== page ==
Still, South Carolina GOP political consultant Chip Felkel suggested that Christie would have a chance to regain his former clout, even in the heart of Dixie.

“His straightforwardness is, I think, very appealing to a lot of independents, and to some Republicans who are concerned about the far right, Tea Party direction,” Felkel said.“He is betting on the short memory of most voters and that some of these things will be addressed.”

In an interview with National Review earlier this week, Ken Langone -- the billionaire Home Depot founder and a prominent Christie donor—-- used particularly frank language to defend Christie’s presidential viability.

“To the critics, I say,‘Give me a break,’” Langone said.“If conservatives are going to criticize him for doing what’s right for his state, then we’re on our way to becoming a minority party.”

It’s just the kind of assessment that has tended to reinforce Christie’s popularity in his home state, and it is a sentiment that has been used many times before to argue the case for GOP White House hopefuls who hail from blue states and emphasize practicality over orthodoxy.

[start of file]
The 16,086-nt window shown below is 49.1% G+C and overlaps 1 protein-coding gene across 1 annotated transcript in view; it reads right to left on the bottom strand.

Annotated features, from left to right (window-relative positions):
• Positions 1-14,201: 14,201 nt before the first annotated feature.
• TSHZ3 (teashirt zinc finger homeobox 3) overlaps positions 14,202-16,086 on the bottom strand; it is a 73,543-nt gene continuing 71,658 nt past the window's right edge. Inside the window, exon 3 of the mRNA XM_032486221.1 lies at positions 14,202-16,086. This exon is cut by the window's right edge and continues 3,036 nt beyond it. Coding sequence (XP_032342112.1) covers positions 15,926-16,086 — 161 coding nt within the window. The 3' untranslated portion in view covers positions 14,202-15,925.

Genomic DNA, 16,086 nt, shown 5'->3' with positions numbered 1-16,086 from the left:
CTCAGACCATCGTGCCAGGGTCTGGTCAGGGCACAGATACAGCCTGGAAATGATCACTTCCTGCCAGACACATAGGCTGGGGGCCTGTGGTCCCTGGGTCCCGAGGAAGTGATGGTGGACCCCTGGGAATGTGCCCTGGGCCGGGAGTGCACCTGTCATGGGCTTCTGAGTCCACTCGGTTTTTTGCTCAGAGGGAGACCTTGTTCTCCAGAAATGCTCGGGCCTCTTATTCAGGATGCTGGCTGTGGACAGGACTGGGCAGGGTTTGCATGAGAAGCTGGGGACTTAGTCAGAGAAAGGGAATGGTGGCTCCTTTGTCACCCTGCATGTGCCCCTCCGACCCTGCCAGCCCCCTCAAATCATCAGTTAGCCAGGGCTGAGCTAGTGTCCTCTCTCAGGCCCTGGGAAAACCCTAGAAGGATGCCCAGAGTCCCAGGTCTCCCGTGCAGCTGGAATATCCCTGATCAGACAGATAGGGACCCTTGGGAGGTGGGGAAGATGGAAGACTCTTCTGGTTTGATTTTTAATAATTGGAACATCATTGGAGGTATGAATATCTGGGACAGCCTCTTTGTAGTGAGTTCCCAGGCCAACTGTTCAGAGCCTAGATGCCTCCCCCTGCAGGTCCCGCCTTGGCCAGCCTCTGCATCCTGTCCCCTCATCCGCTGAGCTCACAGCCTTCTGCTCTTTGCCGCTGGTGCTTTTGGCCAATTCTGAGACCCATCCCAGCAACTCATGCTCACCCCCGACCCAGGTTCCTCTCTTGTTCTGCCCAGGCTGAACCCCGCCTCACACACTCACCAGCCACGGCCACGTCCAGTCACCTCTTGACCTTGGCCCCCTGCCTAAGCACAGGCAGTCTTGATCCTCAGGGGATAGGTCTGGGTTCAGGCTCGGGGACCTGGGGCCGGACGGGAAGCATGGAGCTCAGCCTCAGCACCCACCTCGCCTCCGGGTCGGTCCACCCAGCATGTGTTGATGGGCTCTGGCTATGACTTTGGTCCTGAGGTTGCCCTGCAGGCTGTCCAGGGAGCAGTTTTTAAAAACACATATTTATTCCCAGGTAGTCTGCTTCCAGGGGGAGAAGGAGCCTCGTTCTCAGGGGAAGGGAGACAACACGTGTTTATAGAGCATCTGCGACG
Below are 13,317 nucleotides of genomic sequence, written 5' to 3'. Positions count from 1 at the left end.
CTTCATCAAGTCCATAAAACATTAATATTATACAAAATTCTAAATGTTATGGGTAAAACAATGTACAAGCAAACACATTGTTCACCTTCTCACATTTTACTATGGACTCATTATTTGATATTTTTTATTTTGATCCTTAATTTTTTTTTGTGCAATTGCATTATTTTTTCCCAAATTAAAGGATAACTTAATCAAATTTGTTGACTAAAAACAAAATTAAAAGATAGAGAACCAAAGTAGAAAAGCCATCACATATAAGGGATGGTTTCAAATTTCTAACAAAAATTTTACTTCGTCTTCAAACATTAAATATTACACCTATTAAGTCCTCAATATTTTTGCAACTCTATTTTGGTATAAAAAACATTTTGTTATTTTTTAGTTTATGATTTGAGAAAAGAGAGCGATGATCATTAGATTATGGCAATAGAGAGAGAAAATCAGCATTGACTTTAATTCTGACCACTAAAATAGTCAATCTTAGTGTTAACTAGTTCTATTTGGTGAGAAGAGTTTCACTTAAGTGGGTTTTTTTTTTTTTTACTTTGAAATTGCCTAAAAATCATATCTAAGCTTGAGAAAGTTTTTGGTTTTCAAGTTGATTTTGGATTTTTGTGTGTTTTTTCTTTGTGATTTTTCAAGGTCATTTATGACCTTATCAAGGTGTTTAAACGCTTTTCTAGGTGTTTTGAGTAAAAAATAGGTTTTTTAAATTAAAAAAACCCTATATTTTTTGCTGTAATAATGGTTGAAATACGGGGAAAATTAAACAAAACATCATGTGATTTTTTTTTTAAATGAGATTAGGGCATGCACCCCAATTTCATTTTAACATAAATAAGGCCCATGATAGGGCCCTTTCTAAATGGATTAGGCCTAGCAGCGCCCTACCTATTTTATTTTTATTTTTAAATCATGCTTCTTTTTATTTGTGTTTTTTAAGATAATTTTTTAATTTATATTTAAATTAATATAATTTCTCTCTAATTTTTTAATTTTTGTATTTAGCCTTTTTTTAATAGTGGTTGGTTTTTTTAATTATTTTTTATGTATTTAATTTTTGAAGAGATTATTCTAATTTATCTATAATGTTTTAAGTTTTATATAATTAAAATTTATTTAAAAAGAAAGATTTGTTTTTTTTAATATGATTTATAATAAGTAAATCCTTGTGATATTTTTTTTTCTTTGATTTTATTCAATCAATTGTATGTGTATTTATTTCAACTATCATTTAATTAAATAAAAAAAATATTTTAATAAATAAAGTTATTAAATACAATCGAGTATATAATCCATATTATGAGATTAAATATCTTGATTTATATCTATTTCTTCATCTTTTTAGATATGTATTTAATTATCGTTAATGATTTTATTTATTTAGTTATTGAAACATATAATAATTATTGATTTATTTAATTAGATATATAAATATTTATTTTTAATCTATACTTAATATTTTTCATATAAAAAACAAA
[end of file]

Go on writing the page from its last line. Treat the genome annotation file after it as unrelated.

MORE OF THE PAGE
But it is also precisely the kind of argument that has fallen on deaf ears among national Republicans in past presidential races.

The growing divide over Christie’s future in the Republican Party comes at a time when many previously resistant elements within the GOP have for the first time come around to the idea that the party will need to change both its message and its messengers in order to win in 2016.

Christie may end up being just the right man for just the right time in a rapidly changing Republican Party, or he could become merely the latest ambitious GOP politician to succumb to the unshakeable “moderate” label.

Read more: http://www.realclearpolitics.com/articles/201...